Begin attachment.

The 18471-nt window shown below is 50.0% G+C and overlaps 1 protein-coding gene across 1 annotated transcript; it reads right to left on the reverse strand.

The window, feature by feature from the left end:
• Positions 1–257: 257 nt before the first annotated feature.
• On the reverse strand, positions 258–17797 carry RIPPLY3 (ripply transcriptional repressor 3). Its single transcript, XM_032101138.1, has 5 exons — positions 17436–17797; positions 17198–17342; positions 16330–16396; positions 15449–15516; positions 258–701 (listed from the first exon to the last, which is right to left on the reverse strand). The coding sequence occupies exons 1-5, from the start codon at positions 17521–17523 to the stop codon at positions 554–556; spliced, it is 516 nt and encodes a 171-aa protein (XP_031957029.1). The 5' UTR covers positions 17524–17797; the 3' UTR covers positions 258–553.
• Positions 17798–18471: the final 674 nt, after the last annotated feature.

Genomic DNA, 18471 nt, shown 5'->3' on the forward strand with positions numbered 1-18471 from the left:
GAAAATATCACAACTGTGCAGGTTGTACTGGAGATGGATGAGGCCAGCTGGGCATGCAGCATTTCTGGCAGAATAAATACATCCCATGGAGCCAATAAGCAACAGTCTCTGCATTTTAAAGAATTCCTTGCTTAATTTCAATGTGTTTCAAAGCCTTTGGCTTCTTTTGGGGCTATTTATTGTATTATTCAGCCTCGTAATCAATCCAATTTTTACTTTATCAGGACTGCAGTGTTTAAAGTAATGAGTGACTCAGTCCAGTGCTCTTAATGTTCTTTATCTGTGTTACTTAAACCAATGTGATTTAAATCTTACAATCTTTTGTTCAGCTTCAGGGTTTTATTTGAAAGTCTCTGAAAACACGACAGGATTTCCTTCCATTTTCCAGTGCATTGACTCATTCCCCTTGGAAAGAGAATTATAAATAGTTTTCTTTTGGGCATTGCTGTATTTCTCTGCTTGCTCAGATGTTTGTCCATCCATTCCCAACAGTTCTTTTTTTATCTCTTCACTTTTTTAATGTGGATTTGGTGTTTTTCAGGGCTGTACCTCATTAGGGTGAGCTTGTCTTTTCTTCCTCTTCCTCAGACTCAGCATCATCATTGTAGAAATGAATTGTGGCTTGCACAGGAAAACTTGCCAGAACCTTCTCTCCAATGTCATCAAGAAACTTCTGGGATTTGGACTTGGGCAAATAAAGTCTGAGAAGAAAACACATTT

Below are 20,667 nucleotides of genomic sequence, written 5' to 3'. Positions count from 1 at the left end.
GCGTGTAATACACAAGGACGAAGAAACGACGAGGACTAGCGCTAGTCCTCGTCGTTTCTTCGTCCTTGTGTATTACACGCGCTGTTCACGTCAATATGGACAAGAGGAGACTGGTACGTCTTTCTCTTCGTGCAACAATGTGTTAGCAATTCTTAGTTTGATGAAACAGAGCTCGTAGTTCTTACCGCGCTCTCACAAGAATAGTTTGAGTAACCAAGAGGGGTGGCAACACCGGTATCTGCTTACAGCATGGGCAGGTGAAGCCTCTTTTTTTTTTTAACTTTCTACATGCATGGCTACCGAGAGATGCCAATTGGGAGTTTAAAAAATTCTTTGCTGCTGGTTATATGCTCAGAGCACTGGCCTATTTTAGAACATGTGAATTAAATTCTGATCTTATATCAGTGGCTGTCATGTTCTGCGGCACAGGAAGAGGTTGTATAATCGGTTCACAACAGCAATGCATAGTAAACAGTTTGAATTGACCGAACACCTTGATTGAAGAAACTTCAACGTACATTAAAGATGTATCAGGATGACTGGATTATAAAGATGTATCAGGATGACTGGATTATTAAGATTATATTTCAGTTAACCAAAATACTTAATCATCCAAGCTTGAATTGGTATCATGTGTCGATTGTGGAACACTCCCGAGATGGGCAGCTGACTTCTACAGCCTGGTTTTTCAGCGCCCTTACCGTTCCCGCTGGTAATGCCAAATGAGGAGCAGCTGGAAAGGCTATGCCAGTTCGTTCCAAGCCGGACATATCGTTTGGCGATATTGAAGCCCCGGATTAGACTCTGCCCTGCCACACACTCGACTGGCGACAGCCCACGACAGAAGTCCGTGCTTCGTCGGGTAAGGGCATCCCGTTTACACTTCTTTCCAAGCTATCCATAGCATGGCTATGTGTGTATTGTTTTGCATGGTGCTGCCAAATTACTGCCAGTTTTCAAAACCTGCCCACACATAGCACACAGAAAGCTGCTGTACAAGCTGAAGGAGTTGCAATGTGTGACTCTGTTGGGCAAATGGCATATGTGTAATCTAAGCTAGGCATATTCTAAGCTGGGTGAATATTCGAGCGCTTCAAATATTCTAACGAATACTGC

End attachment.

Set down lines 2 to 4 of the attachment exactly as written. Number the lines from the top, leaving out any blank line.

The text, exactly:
The window, feature by feature from the left end:
• Positions 1–257: 257 nt before the first annotated feature.
• On the reverse strand, positions 258–17797 carry RIPPLY3 (ripply transcriptional repressor 3). Its single transcript, XM_032101138.1, has 5 exons — positions 17436–17797; positions 17198–17342; positions 16330–16396; positions 15449–15516; positions 258–701 (listed from the first exon to the last, which is right to left on the reverse strand). The coding sequence occupies exons 1-5, from the start codon at positions 17521–17523 to the stop codon at positions 554–556; spliced, it is 516 nt and encodes a 171-aa protein (XP_031957029.1). The 5' UTR covers positions 17524–17797; the 3' UTR covers positions 258–553.